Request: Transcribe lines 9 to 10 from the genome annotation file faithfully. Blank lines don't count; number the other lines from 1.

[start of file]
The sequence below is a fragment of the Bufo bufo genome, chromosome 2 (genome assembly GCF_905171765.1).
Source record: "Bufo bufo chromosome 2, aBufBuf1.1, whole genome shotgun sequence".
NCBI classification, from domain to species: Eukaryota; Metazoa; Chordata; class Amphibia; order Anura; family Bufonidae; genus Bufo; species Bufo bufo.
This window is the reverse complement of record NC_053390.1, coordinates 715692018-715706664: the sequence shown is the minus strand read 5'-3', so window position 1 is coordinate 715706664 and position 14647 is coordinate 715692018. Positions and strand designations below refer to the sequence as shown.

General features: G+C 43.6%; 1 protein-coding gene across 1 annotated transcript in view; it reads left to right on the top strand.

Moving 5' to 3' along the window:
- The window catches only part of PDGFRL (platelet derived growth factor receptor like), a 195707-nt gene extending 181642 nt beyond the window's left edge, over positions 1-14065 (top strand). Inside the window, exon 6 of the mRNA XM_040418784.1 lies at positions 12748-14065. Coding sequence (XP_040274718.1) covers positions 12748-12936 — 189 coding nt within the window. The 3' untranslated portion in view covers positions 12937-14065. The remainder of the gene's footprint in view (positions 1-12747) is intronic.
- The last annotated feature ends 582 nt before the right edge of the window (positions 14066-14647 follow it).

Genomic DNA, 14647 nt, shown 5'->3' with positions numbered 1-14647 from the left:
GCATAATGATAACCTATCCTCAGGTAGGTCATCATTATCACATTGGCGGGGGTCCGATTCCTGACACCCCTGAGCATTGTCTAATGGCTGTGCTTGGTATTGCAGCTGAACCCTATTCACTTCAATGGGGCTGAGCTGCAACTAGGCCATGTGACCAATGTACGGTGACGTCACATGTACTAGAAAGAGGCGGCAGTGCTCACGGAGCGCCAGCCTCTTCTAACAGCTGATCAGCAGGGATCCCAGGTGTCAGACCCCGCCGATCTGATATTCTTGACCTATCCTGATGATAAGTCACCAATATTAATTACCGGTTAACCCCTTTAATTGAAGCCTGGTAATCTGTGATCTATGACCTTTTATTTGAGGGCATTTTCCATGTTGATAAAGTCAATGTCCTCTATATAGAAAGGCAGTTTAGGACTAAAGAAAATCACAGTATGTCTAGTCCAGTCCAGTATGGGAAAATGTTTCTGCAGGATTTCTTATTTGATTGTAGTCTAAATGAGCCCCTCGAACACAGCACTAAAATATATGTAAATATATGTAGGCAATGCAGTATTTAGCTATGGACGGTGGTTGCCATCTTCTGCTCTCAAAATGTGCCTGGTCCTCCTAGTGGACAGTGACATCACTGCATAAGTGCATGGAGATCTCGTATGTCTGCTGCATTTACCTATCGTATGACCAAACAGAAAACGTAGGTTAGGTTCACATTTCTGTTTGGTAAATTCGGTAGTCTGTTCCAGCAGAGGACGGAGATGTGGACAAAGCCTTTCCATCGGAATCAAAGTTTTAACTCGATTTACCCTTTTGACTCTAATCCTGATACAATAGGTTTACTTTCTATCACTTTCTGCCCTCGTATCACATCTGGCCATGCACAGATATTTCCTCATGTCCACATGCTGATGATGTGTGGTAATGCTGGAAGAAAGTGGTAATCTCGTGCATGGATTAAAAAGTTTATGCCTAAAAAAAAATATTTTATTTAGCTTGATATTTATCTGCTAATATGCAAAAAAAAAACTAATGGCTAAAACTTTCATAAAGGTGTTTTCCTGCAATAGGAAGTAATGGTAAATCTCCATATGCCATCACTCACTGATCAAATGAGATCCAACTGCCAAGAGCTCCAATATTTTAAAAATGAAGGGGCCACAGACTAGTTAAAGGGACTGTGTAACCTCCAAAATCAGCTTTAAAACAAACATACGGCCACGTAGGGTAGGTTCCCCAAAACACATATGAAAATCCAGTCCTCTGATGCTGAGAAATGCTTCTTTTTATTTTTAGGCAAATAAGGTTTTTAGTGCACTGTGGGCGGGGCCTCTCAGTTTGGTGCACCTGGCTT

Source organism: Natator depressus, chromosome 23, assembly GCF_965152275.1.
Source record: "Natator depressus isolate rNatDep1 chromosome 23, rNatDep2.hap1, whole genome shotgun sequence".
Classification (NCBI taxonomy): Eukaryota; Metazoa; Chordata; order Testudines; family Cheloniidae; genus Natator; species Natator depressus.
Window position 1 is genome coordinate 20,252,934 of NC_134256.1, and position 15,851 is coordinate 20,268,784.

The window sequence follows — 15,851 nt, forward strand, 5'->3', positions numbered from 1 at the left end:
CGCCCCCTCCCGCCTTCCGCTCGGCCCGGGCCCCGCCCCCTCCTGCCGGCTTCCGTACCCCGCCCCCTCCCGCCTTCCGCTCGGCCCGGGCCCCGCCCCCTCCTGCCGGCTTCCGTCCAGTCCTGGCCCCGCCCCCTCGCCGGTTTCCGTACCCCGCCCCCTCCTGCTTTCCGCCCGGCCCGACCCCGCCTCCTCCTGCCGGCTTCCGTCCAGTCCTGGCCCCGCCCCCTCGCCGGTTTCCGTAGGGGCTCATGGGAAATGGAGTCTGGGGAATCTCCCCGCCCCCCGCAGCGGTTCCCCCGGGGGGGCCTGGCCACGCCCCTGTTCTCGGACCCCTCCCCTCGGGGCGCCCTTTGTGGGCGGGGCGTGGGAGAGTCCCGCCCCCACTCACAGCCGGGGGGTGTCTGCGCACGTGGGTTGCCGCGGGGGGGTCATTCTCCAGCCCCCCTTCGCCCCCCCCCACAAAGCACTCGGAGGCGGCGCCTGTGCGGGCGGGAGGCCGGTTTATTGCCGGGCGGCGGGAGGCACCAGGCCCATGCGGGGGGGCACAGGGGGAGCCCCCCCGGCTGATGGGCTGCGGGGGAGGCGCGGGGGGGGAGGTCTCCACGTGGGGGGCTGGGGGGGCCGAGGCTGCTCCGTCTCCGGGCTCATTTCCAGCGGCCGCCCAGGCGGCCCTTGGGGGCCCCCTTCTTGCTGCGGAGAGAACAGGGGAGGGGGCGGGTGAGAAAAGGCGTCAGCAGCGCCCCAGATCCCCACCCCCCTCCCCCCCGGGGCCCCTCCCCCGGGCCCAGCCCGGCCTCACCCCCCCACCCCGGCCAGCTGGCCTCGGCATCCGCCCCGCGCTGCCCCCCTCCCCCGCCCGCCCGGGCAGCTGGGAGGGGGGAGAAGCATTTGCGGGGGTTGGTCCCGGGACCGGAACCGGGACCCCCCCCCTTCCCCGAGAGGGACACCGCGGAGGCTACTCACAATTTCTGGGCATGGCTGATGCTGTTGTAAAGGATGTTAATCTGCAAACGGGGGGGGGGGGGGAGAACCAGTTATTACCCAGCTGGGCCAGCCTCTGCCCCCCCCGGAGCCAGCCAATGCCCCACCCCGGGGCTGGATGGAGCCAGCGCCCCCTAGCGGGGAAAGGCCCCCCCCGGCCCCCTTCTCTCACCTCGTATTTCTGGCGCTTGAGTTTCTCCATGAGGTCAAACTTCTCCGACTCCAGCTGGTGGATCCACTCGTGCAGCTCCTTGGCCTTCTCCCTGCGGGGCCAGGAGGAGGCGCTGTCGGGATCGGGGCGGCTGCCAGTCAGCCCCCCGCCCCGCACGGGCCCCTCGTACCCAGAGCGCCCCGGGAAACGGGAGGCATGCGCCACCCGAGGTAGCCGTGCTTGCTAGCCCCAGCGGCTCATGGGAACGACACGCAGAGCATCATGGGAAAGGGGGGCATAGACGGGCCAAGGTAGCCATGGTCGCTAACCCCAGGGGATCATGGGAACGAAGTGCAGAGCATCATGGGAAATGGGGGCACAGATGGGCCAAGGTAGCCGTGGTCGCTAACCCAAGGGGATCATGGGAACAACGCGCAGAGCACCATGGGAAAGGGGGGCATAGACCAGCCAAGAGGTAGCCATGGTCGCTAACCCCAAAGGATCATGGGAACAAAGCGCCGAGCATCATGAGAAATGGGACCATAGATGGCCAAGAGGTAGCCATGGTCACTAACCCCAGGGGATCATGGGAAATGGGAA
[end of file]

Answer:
Genomic DNA, 14647 nt, shown 5'->3' with positions numbered 1-14647 from the left:
GCATAATGATAACCTATCCTCAGGTAGGTCATCATTATCACATTGGCGGGGGTCCGATTCCTGACACCCCTGAGCATTGTCTAATGGCTGTGCTTGGTATTGCAGCTGAACCCTATTCACTTCAATGGGGCTGAGCTGCAACTAGGCCATGTGACCAATGTACGGTGACGTCACATGTACTAGAAAGAGGCGGCAGTGCTCACGGAGCGCCAGCCTCTTCTAACAGCTGATCAGCAGGGATCCCAGGTGTCAGACCCCGCCGATCTGATATTCTTGACCTATCCTGATGATAAGTCACCAATATTAATTACCGGTTAACCCCTTTAATTGAAGCCTGGTAATCTGTGATCTATGACCTTTTATTTGAGGGCATTTTCCATGTTGATAAAGTCAATGTCCTCTATATAGAAAGGCAGTTTAGGACTAAAGAAAATCACAGTATGTCTAGTCCAGTCCAGTATGGGAAAATGTTTCTGCAGGATTTCTTATTTGATTGTAGTCTAAATGAGCCCCTCGAACACAGCACTAAAATATATGTAAATATATGTAGGCAATGCAGTATTTAGCTATGGACGGTGGTTGCCATCTTCTGCTCTCAAAATGTGCCTGGTCCTCCTAGTGGACAGTGACATCACTGCATAAGTGCATGGAGATCTCGTATGTCTGCTGCATTTACCTATCGTATGACCAAACAGAAAACGTAGGTTAGGTTCACATTTCTGTTTGGTAAATTCGGTAGTCTGTTCCAGCAGAGGACGGAGATGTGGACAAAGCCTTTCCATCGGAATCAAAGTTTTAACTCGATTTACCCTTTTGACTCTAATCCTGATACAATAGGTTTACTTTCTATCACTTTCTGCCCTCGTATCACATCTGGCCATGCACAGATATTTCCTCATGTCCACATGCTGATGATGTGTGGTAATGCTGGAAGAAAGTGGTAATCTCGTGCATGGATTAAAAAGTTTATGCCTAAAAAAAAATATTTTATTTAGCTTGATATTTATCTGCTAATATGCAAAAAAAAAACTAATGGCTAAAACTTTCATAAAGGTGTTTTCCTGCAATAGGAAGTAATGGTAAATCTCCATATGCCATCACTCACTGATCAAATGAGATCCAACTGCCAAGAGCTCCAATATTTTAAAAATGAAGGGGCCACAGACTAGTTAAAGGGACTGTGTAACCTCCAAAATCAGCTTTAAAACAAACATACGGCCACGTAGGGTAGGTTCCCCAAAACACATATGAAAATCCAGTCCTCTGATGCTGAGAAATGCTTCTTTTTATTTTTAGGCAAATAAGGTTTTTAGTGCACTGTGGGCGGGGCCTCTCAGTTTGGTGCACCTGGCTT